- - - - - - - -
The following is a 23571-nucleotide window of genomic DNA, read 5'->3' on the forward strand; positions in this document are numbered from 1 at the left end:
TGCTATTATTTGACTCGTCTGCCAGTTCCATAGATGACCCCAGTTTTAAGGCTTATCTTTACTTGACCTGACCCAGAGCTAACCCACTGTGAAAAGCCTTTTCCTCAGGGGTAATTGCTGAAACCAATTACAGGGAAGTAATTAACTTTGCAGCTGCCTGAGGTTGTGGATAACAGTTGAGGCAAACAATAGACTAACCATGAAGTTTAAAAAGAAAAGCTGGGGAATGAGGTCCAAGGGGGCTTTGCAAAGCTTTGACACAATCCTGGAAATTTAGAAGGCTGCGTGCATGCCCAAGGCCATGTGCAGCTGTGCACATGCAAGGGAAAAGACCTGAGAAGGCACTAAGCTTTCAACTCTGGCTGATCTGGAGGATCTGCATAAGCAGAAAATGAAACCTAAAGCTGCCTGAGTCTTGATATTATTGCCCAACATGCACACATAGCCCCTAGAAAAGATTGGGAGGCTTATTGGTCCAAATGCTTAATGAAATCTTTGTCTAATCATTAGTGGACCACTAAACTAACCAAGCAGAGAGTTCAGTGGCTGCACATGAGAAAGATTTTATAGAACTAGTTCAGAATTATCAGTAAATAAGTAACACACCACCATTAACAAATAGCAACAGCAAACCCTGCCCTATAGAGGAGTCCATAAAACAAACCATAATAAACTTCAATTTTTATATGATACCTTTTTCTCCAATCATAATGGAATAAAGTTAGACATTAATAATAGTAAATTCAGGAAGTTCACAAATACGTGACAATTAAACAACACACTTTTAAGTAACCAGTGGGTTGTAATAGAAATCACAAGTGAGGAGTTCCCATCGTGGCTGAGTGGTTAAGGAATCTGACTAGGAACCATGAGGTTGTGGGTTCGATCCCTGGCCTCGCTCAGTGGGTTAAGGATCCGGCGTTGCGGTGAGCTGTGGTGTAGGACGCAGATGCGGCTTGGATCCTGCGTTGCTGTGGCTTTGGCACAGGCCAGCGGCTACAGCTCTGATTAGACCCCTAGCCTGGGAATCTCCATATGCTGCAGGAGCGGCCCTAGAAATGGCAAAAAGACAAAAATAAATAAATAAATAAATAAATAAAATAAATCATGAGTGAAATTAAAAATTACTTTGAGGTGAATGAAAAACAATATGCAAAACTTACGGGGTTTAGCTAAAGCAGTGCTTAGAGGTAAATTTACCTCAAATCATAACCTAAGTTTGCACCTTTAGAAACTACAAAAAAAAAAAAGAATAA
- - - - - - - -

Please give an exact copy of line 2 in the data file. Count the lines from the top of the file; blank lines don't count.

TGCTATTATTTGACTCGTCTGCCAGTTCCATAGATGACCCCAGTTTTAAGGCTTATCTTTACTTGACCTGACCCAGAGCTAACCCACTGTGAAAAGCCTTTTCCTCAGGGGTAATTGCTGAAACCAATTACAGGGAAGTAATTAACTTTGCAGCTGCCTGAGGTTGTGGATAACAGTTGAGGCAAACAATAGACTAACCATGAAGTTTAAAAAGAAAAGCTGGGGAATGAGGTCCAAGGGGGCTTTGCAAAGCTTTGACACAATCCTGGAAATTTAGAAGGCTGCGTGCATGCCCAAGGCCATGTGCAGCTGTGCACATGCAAGGGAAAAGACCTGAGAAGGCACTAAGCTTTCAACTCTGGCTGATCTGGAGGATCTGCATAAGCAGAAAATGAAACCTAAAGCTGCCTGAGTCTTGATATTATTGCCCAACATGCACACATAGCCCCTAGAAAAGATTGGGAGGCTTATTGGTCCAAATGCTTAATGAAATCTTTGTCTAATCATTAGTGGACCACTAAACTAACCAAGCAGAGAGTTCAGTGGCTGCACATGAGAAAGATTTTATAGAACTAGTTCAGAATTATCAGTAAATAAGTAACACACCACCATTAACAAATAGCAACAGCAAACCCTGCCCTATAGAGGAGTCCATAAAACAAACCATAATAAACTTCAATTTTTATATGATACCTTTTTCTCCAATCATAATGGAATAAAGTTAGACATTAATAATAGTAAATTCAGGAAGTTCACAAATACGTGACAATTAAACAACACACTTTTAAGTAACCAGTGGGTTGTAATAGAAATCACAAGTGAGGAGTTCCCATCGTGGCTGAGTGGTTAAGGAATCTGACTAGGAACCATGAGGTTGTGGGTTCGATCCCTGGCCTCGCTCAGTGGGTTAAGGATCCGGCGTTGCGGTGAGCTGTGGTGTAGGACGCAGATGCGGCTTGGATCCTGCGTTGCTGTGGCTTTGGCACAGGCCAGCGGCTACAGCTCTGATTAGACCCCTAGCCTGGGAATCTCCATATGCTGCAGGAGCGGCCCTAGAAATGGCAAAAAGACAAAAATAAATAAATAAATAAATAAATAAAATAAATCATGAGTGAAATTAAAAATTACTTTGAGGTGAATGAAAAACAATATGCAAAACTTACGGGGTTTAGCTAAAGCAGTGCTTAGAGGTAAATTTACCTCAAATCATAACCTAAGTTTGCACCTTTAGAAACTACAAAAAAAAAAAAGAATAA